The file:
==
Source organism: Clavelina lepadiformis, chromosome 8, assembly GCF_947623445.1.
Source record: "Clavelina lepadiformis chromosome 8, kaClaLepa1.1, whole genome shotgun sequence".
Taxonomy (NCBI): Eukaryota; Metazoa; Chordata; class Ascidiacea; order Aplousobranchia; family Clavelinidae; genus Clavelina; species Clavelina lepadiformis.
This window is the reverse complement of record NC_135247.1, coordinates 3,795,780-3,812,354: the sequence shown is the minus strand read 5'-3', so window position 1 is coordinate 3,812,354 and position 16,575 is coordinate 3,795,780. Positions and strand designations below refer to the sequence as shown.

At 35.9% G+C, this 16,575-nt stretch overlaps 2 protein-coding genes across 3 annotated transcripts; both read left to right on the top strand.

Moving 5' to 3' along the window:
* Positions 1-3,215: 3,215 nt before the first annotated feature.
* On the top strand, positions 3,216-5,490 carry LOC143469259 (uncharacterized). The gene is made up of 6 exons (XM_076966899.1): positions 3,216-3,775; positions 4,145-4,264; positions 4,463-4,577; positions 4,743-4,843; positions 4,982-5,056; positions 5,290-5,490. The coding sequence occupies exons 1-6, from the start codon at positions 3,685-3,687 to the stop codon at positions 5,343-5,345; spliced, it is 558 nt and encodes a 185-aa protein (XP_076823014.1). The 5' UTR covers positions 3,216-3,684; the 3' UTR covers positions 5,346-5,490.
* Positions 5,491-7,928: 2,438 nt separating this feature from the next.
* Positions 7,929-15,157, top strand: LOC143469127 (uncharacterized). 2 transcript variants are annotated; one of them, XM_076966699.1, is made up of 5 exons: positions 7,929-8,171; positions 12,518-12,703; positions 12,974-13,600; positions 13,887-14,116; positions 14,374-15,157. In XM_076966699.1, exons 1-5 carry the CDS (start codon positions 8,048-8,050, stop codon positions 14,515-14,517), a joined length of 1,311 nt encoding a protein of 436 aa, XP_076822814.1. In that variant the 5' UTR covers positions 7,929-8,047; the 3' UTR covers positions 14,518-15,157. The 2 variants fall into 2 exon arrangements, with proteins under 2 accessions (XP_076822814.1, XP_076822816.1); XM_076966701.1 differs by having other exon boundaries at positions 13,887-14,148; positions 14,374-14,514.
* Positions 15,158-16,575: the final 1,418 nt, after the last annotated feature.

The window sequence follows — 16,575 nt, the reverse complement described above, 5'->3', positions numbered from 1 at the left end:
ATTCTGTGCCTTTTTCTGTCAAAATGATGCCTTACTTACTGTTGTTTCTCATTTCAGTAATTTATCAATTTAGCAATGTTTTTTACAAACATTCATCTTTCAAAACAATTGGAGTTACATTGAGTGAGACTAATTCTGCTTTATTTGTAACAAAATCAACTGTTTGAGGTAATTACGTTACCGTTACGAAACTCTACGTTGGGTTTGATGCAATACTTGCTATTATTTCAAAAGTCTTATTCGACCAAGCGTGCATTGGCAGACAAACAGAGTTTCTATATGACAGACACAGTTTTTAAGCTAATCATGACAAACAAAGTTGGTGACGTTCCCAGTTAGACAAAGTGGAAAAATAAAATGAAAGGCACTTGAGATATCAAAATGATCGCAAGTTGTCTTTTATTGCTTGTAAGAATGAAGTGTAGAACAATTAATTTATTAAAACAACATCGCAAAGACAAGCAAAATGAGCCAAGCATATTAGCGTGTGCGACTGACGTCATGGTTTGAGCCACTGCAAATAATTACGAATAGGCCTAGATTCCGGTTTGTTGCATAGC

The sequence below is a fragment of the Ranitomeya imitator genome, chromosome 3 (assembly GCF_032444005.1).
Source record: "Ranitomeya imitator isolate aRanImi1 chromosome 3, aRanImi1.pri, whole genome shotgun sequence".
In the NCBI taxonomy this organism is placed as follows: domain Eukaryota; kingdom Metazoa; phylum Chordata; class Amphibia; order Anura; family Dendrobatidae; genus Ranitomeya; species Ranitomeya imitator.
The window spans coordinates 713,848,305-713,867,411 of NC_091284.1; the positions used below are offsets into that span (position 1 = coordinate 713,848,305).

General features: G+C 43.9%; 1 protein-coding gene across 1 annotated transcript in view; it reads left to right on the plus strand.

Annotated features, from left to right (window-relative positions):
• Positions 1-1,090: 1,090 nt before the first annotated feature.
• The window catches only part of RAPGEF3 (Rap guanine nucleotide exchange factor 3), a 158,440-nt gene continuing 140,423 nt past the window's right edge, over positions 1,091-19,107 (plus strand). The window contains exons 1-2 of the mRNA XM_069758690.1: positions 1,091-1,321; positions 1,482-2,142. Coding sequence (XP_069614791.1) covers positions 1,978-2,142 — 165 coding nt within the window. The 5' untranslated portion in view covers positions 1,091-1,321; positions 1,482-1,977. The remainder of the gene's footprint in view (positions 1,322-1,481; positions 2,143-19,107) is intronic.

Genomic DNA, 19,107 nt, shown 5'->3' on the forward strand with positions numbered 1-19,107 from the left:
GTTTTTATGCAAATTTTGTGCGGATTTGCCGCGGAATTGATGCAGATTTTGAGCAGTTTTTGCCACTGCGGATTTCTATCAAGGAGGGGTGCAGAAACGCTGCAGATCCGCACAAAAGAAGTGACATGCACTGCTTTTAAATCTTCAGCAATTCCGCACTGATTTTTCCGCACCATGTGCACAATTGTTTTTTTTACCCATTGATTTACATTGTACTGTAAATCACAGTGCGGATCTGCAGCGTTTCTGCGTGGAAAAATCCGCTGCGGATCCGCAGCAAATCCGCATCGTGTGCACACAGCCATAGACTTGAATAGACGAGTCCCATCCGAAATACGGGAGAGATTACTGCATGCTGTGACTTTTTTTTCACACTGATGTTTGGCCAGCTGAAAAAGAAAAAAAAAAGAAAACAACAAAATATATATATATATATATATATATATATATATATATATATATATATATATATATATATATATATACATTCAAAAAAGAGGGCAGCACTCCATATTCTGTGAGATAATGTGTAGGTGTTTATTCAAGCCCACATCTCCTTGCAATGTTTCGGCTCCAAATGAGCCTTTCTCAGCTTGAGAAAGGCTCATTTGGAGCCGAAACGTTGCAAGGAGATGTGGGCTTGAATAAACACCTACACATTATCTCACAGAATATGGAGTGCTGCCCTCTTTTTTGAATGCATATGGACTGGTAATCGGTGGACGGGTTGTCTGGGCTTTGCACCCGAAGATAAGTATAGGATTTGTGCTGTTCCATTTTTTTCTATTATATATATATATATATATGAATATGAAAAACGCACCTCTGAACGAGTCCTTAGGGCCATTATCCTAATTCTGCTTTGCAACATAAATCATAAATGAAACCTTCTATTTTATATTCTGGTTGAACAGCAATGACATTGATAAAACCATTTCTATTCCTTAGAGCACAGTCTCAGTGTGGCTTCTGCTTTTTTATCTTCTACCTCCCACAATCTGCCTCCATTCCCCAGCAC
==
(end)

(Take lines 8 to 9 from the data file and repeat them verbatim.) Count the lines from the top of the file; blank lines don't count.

* On the top strand, positions 3,216-5,490 carry LOC143469259 (uncharacterized). The gene is made up of 6 exons (XM_076966899.1): positions 3,216-3,775; positions 4,145-4,264; positions 4,463-4,577; positions 4,743-4,843; positions 4,982-5,056; positions 5,290-5,490. The coding sequence occupies exons 1-6, from the start codon at positions 3,685-3,687 to the stop codon at positions 5,343-5,345; spliced, it is 558 nt and encodes a 185-aa protein (XP_076823014.1). The 5' UTR covers positions 3,216-3,684; the 3' UTR covers positions 5,346-5,490.
* Positions 5,491-7,928: 2,438 nt separating this feature from the next.